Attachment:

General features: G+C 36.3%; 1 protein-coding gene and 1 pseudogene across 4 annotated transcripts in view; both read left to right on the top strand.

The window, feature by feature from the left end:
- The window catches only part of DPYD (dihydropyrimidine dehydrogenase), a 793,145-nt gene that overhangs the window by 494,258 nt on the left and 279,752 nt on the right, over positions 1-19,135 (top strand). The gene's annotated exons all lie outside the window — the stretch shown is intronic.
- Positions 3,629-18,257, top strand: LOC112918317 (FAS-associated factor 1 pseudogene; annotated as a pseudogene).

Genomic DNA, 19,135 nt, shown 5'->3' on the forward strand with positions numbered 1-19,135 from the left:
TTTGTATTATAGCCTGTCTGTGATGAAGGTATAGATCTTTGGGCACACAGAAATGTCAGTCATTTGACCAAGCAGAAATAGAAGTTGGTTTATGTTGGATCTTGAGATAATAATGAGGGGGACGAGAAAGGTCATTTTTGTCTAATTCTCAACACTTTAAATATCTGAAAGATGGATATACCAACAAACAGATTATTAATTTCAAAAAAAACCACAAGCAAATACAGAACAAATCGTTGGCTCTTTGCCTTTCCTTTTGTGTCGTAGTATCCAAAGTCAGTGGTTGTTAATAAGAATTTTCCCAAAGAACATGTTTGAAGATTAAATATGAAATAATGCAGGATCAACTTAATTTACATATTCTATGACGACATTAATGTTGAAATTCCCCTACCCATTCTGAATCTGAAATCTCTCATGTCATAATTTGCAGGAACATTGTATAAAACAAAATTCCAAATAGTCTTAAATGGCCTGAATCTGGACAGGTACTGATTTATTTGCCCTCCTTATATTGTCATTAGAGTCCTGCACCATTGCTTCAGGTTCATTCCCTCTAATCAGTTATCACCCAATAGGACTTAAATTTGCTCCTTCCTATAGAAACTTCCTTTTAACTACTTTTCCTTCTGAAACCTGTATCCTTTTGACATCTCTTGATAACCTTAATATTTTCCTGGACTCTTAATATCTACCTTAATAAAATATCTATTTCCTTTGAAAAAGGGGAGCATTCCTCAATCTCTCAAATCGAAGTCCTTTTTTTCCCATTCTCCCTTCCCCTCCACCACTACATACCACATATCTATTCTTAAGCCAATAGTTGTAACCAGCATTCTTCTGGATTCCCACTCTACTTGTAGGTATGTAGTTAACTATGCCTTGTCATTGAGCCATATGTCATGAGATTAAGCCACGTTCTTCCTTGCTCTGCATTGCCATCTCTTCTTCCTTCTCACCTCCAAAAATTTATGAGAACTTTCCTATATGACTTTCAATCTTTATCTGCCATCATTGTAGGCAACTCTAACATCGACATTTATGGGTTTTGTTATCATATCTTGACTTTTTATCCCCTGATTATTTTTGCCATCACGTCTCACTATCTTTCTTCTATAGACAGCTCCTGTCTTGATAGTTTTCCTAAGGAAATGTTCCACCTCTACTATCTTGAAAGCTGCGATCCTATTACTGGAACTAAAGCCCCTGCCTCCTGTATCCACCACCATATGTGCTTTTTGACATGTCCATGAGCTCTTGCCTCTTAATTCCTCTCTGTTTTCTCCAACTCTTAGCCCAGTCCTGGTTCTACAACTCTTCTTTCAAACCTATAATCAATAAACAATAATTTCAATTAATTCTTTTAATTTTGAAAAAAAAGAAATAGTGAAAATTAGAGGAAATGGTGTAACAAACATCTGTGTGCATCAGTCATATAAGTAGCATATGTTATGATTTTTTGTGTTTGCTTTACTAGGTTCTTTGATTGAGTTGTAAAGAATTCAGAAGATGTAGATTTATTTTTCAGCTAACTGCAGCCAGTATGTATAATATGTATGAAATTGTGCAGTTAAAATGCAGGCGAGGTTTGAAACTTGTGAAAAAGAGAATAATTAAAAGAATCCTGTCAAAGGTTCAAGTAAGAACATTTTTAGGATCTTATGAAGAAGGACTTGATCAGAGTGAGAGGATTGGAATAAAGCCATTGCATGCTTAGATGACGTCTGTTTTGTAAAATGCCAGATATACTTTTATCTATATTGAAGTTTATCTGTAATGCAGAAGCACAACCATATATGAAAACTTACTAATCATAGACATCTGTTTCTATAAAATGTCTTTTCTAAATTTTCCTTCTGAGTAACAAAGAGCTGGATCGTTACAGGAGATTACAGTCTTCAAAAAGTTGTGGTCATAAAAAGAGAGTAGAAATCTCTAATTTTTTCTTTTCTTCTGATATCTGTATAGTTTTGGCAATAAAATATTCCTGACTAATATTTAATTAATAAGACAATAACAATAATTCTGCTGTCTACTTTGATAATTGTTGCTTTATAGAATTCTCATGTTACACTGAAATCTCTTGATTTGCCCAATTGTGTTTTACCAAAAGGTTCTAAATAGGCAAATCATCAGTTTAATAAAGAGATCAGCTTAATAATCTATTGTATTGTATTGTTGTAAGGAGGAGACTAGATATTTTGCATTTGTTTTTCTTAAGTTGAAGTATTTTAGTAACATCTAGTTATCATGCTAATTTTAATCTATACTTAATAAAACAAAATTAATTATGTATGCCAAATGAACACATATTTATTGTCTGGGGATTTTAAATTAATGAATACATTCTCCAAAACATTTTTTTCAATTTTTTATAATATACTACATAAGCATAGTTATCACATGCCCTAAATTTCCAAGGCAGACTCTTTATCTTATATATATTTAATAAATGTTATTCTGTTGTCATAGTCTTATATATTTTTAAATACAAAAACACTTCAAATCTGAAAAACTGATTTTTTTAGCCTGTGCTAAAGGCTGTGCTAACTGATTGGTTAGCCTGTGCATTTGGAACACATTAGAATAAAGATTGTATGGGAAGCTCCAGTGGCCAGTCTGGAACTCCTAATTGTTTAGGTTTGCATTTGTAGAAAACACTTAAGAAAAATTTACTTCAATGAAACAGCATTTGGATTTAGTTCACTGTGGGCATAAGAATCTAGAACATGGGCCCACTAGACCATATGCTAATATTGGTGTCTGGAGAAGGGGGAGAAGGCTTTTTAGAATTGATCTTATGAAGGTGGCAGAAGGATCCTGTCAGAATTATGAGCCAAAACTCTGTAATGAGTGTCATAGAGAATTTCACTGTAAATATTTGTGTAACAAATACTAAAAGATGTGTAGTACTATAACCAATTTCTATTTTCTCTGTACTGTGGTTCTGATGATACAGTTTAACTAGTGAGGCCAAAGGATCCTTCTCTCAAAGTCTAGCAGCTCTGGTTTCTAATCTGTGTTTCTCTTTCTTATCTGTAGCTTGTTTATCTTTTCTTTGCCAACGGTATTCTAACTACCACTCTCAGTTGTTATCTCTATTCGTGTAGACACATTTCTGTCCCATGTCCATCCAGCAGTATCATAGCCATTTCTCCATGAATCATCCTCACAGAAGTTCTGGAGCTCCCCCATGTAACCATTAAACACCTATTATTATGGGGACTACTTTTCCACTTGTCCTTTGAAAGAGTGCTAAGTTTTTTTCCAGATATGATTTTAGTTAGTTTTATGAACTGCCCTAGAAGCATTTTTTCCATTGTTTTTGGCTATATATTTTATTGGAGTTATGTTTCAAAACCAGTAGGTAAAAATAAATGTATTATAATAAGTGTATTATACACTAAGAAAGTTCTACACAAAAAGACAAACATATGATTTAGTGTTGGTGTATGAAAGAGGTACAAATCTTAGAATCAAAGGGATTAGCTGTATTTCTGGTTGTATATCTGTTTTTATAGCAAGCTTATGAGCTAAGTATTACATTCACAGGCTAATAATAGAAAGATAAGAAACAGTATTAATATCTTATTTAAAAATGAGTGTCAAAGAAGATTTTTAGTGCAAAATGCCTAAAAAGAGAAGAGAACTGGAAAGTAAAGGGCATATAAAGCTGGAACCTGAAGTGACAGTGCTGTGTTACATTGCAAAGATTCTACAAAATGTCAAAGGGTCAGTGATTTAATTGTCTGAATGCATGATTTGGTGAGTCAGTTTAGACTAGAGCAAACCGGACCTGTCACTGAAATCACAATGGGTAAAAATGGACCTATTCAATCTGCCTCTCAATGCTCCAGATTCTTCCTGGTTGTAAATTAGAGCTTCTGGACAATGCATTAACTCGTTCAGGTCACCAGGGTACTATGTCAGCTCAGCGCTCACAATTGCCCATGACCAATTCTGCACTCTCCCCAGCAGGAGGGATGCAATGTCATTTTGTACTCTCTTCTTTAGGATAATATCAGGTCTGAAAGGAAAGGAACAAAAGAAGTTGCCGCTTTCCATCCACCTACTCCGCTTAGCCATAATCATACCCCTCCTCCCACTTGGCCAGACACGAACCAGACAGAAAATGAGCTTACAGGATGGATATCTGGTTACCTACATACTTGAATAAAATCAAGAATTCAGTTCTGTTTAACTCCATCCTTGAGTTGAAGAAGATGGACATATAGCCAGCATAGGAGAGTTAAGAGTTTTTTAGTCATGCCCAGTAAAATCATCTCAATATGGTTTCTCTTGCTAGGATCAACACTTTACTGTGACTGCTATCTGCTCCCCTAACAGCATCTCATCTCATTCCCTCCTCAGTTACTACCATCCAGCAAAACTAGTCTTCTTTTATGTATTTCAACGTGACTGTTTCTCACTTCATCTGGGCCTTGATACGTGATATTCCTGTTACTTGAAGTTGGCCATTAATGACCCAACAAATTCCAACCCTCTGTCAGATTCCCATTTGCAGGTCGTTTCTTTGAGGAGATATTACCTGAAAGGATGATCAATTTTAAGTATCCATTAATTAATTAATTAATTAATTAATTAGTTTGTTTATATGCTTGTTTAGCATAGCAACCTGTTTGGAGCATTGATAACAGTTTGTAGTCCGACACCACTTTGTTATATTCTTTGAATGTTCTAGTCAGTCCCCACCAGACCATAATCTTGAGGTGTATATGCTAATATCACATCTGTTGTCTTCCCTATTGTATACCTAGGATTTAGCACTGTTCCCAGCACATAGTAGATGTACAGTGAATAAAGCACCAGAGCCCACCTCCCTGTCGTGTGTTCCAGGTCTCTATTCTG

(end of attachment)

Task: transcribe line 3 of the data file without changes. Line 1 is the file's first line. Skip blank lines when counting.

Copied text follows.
- The window catches only part of DPYD (dihydropyrimidine dehydrogenase), a 793,145-nt gene that overhangs the window by 494,258 nt on the left and 279,752 nt on the right, over positions 1-19,135 (top strand). The gene's annotated exons all lie outside the window — the stretch shown is intronic.